You can ultimately do it however you want - screw the system! For instance, I don't have an index, key or regular planner pages. Mine is simply for my monthly and yearly goals. Sure, I've doodled cute designs on a few of my pages - I'm an artist, it's an urge of mine - but I'm not concerned with mapping out the ultimate daily, weekly, monthly planner. I have a calendar app for that.

So maybe mine is different than the typical bullet journal or the trendy bullet journal, but it's a bullet journal. So far it's been with me everywhere, and it was nice to cross off "clean out closet" off my list of short-term goals for June.

Now it's time for July where I'll be training for NaNoWriMo, and trying to hit my health and reading goals, as well.


*That's right, folks, I refused to watch GG for four years until I stumbled across it in its fourth season during ABC Family reruns (I quickly caught up and then jumped into the new episodes about a week later).

Saturday, June 25, 2016


I've been thinking a lot about the way people posture. It's a strange thing that we feel so compelled, in different environments, to pose ourselves in different lights.

Every environment has its own etiquette and expectations; depending on that environment it may be important to adhere to what is expected (I'm thinking namely in business, and rarely anywhere else, because do how you feel), but you can tell who is and is not ready for those environmental constraints pretty easily if you put a group of people in a room and make them have a meeting.

Some people immediately change the way they speak once they sit in that conference room - not just in language, but even in vocal tone. Some people sit up straighter and are so acutely aware of their surroundings that they even breathe lighter. Some are too oblivious of their own actions and surroundings to make any effort. But the ones who are so obviously trying too hard - the vocal changers and straight sitters - are the ones for whom I often feel most pity. They're still learning, they're still trying to figure it out, and it's sorely apparent to anyone paying attention how lost they really are at it.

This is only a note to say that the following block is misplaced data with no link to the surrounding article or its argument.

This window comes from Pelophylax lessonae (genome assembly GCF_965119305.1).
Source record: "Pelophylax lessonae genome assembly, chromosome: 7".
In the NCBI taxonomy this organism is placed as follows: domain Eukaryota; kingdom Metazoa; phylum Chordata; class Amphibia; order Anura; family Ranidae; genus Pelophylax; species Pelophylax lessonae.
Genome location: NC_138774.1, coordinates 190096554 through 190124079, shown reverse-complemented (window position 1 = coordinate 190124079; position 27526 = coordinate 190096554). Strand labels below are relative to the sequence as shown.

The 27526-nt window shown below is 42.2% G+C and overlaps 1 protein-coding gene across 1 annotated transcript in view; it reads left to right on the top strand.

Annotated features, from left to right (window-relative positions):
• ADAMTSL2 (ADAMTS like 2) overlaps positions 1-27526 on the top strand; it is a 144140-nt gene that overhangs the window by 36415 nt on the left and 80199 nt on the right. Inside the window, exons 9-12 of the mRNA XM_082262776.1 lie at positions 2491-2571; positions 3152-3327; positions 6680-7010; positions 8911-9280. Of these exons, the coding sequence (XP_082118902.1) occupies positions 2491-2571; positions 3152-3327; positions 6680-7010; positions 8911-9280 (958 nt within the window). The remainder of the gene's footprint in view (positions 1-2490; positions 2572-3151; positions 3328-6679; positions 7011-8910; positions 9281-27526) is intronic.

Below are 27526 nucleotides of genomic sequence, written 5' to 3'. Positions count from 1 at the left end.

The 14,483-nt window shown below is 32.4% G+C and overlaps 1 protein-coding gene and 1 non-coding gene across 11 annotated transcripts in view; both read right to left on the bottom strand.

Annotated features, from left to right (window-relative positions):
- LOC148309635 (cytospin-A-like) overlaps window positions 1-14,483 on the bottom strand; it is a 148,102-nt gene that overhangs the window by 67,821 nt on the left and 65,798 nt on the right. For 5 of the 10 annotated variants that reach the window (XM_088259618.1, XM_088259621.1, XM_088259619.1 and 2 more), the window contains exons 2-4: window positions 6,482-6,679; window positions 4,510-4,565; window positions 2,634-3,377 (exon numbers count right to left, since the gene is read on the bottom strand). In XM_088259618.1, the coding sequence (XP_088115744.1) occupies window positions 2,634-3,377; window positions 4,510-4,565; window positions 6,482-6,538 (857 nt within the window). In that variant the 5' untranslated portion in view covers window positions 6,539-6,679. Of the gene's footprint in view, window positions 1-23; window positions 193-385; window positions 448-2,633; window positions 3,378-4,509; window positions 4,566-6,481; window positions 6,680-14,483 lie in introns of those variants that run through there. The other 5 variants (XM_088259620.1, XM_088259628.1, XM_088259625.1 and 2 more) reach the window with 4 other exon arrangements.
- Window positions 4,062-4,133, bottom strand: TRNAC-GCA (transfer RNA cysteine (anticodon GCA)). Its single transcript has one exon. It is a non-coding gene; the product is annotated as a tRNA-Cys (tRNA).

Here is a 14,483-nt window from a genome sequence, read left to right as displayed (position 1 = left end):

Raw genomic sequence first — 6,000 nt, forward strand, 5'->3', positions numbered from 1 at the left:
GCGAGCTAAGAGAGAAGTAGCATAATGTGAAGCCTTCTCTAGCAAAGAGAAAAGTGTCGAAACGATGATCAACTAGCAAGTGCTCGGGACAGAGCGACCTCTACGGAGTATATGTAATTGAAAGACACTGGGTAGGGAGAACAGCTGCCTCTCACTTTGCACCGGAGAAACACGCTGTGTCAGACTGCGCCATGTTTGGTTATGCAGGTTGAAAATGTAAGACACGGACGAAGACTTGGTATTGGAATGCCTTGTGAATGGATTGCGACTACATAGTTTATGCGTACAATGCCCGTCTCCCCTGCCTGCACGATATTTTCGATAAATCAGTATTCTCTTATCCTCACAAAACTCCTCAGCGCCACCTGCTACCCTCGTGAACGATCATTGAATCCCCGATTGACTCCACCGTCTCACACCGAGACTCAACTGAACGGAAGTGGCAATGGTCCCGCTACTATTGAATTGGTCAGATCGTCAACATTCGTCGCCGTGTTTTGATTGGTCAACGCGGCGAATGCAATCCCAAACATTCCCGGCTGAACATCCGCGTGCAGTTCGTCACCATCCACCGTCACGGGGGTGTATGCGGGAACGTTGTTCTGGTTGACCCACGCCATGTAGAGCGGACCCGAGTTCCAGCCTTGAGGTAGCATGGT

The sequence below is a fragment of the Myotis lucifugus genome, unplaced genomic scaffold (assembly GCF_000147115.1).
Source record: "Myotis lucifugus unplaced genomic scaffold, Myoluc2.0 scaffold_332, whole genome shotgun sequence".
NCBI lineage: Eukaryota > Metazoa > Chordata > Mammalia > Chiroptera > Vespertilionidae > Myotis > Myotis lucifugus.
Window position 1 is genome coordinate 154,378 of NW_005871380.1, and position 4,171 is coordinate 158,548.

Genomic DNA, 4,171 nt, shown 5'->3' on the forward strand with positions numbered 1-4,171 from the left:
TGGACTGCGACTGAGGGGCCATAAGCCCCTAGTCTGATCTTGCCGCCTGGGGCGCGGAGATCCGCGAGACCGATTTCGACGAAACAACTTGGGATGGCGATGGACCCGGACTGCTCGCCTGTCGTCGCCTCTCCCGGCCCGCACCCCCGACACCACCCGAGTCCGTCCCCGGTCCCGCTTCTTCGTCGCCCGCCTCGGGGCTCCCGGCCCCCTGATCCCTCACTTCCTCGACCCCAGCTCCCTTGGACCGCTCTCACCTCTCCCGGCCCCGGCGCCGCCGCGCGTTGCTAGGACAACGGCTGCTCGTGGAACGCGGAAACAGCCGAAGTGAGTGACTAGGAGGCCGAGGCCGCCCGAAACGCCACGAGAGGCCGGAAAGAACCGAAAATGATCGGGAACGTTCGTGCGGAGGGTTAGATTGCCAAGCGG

I guess that's true for a lot of climates, though. We spend most of our life adjusting and readjusting. Some people just haven't figured out how to weed out the voices, inside and around, telling them to be somebody else.


While I spend a lot of time shaking my head at the strange ways people try to prove they fit in, I do have to remember that these are the vulnerable moments that others may be missing. Perhaps we can learn something from a person's posturing; if they're trying too hard, perhaps that means that they are just as lost as any of us. Perhaps they're just barely holding it together. Those are the times that we should see their humanity and weakness and use it as a way to learn about who they are and love them more.

In the environments that impose feigned poise, it can be hard not to be competitive about who you are in that room. Inclusion is important, even in business. Accepting other voices - tonally different or not - is one of the best traits a leader can have. Listen, watch, listen.


Sometimes I see my friends, and I hear what they say they believe about the world and themselves - there is liberty in their words - but their actions show someone very different. We're all still so young. Not all of us learn at the same pace. Some people are 26 with multiple university degrees, and they still don't have together what I may consider common sense. That's okay. 

I'm sure when I talk out of my ass someone is nearby assuming I have no other way. 

Saturday, June 18, 2016